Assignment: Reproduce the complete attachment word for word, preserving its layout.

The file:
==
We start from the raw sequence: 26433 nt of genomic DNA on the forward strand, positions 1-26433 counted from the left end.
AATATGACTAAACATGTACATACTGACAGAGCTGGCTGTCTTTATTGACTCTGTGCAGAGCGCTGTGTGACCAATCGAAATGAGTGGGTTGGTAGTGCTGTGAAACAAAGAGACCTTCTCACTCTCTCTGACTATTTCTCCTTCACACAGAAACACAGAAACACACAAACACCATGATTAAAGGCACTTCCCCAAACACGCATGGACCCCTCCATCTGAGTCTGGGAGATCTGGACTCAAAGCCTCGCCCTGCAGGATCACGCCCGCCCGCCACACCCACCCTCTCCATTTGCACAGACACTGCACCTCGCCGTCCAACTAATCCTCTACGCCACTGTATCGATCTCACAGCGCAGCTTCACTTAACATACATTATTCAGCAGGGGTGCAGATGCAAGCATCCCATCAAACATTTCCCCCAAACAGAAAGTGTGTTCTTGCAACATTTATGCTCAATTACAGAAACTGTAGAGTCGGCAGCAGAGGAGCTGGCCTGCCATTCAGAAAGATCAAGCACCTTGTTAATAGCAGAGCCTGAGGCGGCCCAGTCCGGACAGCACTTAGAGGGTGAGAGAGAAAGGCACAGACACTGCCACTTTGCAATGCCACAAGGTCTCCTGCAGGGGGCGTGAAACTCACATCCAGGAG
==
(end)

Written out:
We start from the raw sequence: 26433 nt of genomic DNA on the forward strand, positions 1-26433 counted from the left end.
AATATGACTAAACATGTACATACTGACAGAGCTGGCTGTCTTTATTGACTCTGTGCAGAGCGCTGTGTGACCAATCGAAATGAGTGGGTTGGTAGTGCTGTGAAACAAAGAGACCTTCTCACTCTCTCTGACTATTTCTCCTTCACACAGAAACACAGAAACACACAAACACCATGATTAAAGGCACTTCCCCAAACACGCATGGACCCCTCCATCTGAGTCTGGGAGATCTGGACTCAAAGCCTCGCCCTGCAGGATCACGCCCGCCCGCCACACCCACCCTCTCCATTTGCACAGACACTGCACCTCGCCGTCCAACTAATCCTCTACGCCACTGTATCGATCTCACAGCGCAGCTTCACTTAACATACATTATTCAGCAGGGGTGCAGATGCAAGCATCCCATCAAACATTTCCCCCAAACAGAAAGTGTGTTCTTGCAACATTTATGCTCAATTACAGAAACTGTAGAGTCGGCAGCAGAGGAGCTGGCCTGCCATTCAGAAAGATCAAGCACCTTGTTAATAGCAGAGCCTGAGGCGGCCCAGTCCGGACAGCACTTAGAGGGTGAGAGAGAAAGGCACAGACACTGCCACTTTGCAATGCCACAAGGTCTCCTGCAGGGGGCGTGAAACTCACATCCAGGAG